5. Cross-border Insolvency: Stand of the Adjudicating Authorities

In Jet Airways (India) Ltd,[14] a Dutch administrator was allowed to participate in and attend a meeting of the Committee of Creditors (CoC), when the order of the National Company Law Tribunal (NCLT) was overturned by the National Company Law Appellate Tribunal (NCLAT). Following the decision of the NCLAT, a “cross-border Insolvency Protocol” has been agreed upon by the Foreign Administrator and the Indian Resolution Professional.

Pursuant to the Model Law provisions, India has been accepted as the “centre of main interests” and the foreign proceedings have been recognized as “non-main insolvency proceedings”. Additionally, the NCLAT, to safeguard the interest of the stakeholders, asked the Indian Resolution Professional, in collaboration with the CoC, to reflect on the scope of collaboration with the foreign trustee. In accordance with the Model Law, NCLAT has taken into account the concept of modified universalism.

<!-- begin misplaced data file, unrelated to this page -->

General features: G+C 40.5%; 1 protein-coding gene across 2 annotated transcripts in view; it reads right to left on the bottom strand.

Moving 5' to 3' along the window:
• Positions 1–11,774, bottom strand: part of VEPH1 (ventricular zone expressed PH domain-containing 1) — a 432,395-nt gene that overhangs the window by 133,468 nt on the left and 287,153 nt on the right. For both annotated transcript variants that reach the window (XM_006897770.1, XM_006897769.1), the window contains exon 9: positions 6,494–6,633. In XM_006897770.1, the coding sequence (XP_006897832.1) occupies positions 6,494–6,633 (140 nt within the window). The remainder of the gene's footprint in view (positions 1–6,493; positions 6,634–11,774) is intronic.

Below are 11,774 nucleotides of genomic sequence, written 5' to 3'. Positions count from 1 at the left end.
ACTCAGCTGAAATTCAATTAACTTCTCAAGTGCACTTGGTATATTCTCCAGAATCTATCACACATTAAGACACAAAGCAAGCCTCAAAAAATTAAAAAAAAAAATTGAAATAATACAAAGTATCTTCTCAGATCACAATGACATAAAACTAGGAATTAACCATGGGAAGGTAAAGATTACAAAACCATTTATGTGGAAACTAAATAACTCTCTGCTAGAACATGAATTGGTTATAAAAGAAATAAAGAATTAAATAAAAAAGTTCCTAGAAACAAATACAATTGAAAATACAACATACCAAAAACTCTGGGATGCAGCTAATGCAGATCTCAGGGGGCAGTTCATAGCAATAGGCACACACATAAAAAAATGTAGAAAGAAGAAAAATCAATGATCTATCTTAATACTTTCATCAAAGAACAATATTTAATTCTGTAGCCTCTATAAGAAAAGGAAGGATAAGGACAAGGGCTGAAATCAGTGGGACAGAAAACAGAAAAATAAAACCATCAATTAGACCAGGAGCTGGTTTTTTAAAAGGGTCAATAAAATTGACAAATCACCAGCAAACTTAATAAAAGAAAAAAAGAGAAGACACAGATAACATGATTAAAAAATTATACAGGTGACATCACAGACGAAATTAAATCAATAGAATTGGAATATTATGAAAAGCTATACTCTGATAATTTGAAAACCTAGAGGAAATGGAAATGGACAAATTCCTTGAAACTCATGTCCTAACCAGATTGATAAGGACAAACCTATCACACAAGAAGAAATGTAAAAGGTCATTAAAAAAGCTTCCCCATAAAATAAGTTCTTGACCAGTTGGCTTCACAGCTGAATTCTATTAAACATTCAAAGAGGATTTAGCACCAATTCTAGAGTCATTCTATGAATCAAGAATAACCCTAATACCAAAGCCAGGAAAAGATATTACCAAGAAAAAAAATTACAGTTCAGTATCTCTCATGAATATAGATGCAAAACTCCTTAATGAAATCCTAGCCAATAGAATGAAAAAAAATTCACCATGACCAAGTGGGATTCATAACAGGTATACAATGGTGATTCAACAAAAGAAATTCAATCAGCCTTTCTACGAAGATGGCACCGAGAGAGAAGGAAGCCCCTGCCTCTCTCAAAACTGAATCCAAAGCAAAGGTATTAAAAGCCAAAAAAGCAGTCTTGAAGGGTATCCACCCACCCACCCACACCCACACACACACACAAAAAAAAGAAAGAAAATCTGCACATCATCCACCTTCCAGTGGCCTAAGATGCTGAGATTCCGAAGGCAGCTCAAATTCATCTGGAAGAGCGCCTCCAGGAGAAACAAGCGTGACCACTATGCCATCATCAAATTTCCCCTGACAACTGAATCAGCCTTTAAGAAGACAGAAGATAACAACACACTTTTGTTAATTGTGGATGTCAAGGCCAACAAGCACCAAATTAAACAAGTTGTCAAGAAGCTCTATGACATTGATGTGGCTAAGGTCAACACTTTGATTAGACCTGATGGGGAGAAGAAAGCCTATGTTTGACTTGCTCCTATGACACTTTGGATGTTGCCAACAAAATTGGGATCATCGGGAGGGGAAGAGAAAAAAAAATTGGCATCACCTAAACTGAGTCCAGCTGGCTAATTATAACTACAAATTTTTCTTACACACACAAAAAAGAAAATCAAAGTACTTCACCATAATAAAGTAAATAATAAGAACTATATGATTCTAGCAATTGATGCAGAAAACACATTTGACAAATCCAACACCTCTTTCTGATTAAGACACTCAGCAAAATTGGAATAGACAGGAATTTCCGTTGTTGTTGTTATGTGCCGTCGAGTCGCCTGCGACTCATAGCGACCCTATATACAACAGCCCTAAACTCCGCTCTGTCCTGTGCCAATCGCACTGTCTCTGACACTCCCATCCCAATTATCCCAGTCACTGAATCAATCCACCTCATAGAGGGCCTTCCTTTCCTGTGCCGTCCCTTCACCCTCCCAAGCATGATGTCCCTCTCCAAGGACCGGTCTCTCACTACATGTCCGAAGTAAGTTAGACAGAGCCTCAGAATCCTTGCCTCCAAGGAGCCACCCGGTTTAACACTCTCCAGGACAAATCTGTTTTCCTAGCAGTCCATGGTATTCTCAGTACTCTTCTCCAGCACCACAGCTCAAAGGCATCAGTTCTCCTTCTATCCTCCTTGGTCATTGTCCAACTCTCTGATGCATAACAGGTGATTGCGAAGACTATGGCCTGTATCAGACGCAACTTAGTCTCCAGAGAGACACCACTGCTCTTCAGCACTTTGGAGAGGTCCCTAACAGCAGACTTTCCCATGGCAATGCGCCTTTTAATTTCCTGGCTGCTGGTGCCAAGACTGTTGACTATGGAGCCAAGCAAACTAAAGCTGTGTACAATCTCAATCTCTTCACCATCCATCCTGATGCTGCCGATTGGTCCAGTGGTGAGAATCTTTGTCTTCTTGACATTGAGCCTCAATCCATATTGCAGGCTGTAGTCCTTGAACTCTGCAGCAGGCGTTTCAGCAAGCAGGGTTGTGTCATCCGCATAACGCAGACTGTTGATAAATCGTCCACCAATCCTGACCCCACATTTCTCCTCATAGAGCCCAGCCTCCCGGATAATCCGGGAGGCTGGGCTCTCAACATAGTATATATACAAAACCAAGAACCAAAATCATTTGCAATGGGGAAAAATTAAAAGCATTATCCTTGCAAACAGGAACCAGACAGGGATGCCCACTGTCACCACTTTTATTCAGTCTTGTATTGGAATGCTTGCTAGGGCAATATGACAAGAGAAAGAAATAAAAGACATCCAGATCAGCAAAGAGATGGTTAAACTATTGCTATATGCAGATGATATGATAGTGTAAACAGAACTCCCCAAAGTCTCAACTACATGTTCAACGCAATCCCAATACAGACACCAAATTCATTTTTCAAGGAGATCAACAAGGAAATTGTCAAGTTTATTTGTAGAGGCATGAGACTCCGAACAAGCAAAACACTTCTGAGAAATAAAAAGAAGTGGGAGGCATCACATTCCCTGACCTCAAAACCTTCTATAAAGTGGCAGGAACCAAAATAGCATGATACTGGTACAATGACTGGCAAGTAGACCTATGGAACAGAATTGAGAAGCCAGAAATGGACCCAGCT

In Macquarie Bank Ltd. v. Shilpi Cable,[15] the Apex Court pronounced that foreign creditors will be at par with the creditors in India. They should have similar rights to make an application against the corporate debtor and participate in the procedure in accordance with the Code. Similarly, in the case of Videocon Industries[16], NCLT instructed that overseas oil and gas businesses of the diversified group be included in the insolvency process.

In the cross-border insolvency regime, it was a breakthrough for India to sanction a cross-border insolvency protocol coordinating a parallel insolvency process of Jet Airways (India) Ltd. in India and the Netherlands. This case has provided an effective means of handling the cross-border insolvency matters until the suggested amendments are incorporated in the Code. It is a quantum leap for Indian courts which predominantly focuses on the territorial approach.

6 Conclusion

To deal with cross-border insolvency proceedings efficiently, the Model Law provides a thorough framework. As India still has to accept the Model Law, the regulation of cross-border insolvency is not equivalent to that of the nations that have approved it. The provided arrangement under the Code lacks the required efficiency. Thorough cooperation between municipal and international authorities is needed to make the cross-border insolvency procedure effective in India. These arrangements should be in consonance with the Model Law’s provisions.